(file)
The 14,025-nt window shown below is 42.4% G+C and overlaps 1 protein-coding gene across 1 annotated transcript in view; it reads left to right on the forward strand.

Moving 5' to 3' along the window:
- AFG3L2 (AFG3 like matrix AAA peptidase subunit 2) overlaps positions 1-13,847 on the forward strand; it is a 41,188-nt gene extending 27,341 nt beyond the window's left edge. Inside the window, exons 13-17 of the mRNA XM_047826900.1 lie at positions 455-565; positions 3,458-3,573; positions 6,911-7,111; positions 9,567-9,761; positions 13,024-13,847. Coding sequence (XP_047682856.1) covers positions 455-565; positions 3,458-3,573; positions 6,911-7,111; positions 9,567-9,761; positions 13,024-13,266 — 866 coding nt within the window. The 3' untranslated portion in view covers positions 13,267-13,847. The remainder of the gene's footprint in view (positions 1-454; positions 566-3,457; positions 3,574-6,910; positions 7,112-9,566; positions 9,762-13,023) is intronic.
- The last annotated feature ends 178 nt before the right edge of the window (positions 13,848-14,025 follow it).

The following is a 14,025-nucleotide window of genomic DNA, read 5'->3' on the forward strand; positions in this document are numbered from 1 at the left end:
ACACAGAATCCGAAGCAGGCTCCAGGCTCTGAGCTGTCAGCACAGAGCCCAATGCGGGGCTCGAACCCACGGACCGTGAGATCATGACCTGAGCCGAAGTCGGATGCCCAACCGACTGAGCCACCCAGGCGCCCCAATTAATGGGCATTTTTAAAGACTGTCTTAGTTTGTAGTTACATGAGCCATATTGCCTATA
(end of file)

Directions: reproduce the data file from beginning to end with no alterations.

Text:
The 14,025-nt window shown below is 42.4% G+C and overlaps 1 protein-coding gene across 1 annotated transcript in view; it reads left to right on the forward strand.

Moving 5' to 3' along the window:
- AFG3L2 (AFG3 like matrix AAA peptidase subunit 2) overlaps positions 1-13,847 on the forward strand; it is a 41,188-nt gene extending 27,341 nt beyond the window's left edge. Inside the window, exons 13-17 of the mRNA XM_047826900.1 lie at positions 455-565; positions 3,458-3,573; positions 6,911-7,111; positions 9,567-9,761; positions 13,024-13,847. Coding sequence (XP_047682856.1) covers positions 455-565; positions 3,458-3,573; positions 6,911-7,111; positions 9,567-9,761; positions 13,024-13,266 — 866 coding nt within the window. The 3' untranslated portion in view covers positions 13,267-13,847. The remainder of the gene's footprint in view (positions 1-454; positions 566-3,457; positions 3,574-6,910; positions 7,112-9,566; positions 9,762-13,023) is intronic.
- The last annotated feature ends 178 nt before the right edge of the window (positions 13,848-14,025 follow it).

The following is a 14,025-nucleotide window of genomic DNA, read 5'->3' on the forward strand; positions in this document are numbered from 1 at the left end:
ACACAGAATCCGAAGCAGGCTCCAGGCTCTGAGCTGTCAGCACAGAGCCCAATGCGGGGCTCGAACCCACGGACCGTGAGATCATGACCTGAGCCGAAGTCGGATGCCCAACCGACTGAGCCACCCAGGCGCCCCAATTAATGGGCATTTTTAAAGACTGTCTTAGTTTGTAGTTACATGAGCCATATTGCCTATA